WI Democratic Party gives controversial spokesman the boot

Screen Shot 2013-03-11 at 8.51.08 AMBy Kirsten Adshead

MADISON – Eventually, even the Democratic Party of Wisconsin says “enough.”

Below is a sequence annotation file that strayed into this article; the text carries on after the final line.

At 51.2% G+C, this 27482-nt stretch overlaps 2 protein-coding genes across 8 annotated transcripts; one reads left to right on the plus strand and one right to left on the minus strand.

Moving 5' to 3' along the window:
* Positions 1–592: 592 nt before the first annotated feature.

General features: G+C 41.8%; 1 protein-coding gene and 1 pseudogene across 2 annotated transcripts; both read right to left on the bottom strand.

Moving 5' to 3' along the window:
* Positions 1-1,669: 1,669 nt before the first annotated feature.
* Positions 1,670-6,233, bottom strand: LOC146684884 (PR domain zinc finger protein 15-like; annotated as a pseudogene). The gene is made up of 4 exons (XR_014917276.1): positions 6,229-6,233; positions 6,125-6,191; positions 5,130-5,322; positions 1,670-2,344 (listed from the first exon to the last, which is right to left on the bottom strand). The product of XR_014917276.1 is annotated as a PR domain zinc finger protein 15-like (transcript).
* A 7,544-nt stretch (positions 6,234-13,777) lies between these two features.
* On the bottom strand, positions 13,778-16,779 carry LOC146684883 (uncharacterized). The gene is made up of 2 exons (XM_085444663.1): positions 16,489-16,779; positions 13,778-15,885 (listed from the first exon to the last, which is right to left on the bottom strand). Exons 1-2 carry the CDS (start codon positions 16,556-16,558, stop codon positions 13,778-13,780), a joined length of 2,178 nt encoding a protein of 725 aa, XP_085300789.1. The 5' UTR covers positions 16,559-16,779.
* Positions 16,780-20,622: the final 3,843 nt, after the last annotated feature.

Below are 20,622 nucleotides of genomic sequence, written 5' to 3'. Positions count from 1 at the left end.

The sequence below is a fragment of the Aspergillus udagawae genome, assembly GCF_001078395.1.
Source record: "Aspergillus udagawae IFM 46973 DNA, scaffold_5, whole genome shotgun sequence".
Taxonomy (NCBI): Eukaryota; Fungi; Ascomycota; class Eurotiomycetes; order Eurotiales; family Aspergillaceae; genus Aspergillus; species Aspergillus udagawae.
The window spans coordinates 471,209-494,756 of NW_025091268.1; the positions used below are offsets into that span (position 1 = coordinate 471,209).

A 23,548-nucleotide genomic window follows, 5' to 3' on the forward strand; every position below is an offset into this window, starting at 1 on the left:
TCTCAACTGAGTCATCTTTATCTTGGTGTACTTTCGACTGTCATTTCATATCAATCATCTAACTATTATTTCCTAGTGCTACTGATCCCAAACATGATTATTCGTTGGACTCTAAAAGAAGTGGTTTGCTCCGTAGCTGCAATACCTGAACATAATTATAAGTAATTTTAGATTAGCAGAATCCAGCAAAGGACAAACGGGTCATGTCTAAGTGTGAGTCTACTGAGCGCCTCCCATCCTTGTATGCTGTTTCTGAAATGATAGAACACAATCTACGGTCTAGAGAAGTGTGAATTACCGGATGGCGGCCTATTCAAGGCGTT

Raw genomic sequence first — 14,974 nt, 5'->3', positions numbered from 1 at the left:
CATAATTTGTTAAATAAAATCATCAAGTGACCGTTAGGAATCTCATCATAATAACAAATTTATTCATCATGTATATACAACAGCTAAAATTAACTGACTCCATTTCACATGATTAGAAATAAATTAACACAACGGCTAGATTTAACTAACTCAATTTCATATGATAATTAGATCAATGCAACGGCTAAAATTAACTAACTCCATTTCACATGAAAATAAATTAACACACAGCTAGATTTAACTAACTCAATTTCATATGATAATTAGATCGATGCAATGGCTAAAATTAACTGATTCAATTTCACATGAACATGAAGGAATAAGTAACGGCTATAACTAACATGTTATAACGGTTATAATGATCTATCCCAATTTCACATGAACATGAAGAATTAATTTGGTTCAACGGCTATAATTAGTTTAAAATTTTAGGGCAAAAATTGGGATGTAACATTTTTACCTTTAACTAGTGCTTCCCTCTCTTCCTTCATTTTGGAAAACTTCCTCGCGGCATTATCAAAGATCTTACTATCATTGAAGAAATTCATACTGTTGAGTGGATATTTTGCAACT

The DPW apparently reached that point – finally – Monday after spokesman Graeme Zielinski on Friday took to Twitter to compare Gov. Scott Walker to cannibalistic serial killer Jeffrey Dahmer, following the announcement that the John Doe investigation into the activities of Walker’s former aides and their associates had been closed. Zielinski ultimately took down the tweets and apologized. But it seems, for the DPW, the Twitter rant was the last straw. The party announced Monday that Zielinski is out as spokesman, but will retain a post as media adviser,according to the Milwaukee Journal Sentinel’s Daniel Bice. But the Walker-Dahmer comparison shouldn’t surprise anyone who has followed Zielinski during the time he’s been speaking for the DPW. The Capital Times’ Jack Craver wrote a column about Zielinski’s “combative” attitude. Politifact has rated Zielinski’s comments “Pants on Fire” – twice. Zielinski’s tenure at the DPW has been marked by inaccuracies and rants. Much of his ire has been aimed at Wisconsin Reporteritself. After Zielinski took issue with an article we ran in August 2011, Zielinski threatened to unleash party “activists” on the bureau, including trying to get Wisconsin Reporter’s statehouse press credentials revoked. “What happens next is that I contact the publishers and editors of the papers that publish you as ‘unbiased,’ and let them know our deep concern about the obvious bias that permeates your entire operation,” Zielinski wrote in an email to Wisconsin Reporter bureau chief Matt Kittle at the time. He has kicked Wisconsin Reporter out of a recall training event, barred us from covering the state Democratic Party convention and attempted to keep us out of a presidential campaign event headlined by Vice President Joe Biden. It’s safe to say we won’t miss him. But schadenfreude it isn’t. A strong democracy depends on a healthy exchange of ideas. While likely satisfying many Wisconsin liberals frustrated by the GOP’s control over state politics, Zielinski was a poor salesman for the Democratic Party’s issues and policies. As University of Wisconsin-La Crosse political scientist Joe Heim told us last June, “Spokespersons are supposed to be heard but not seen.” Here’s hoping that Zielinski’s replacement cares more about representing the DPW than making headlines of his or her own.

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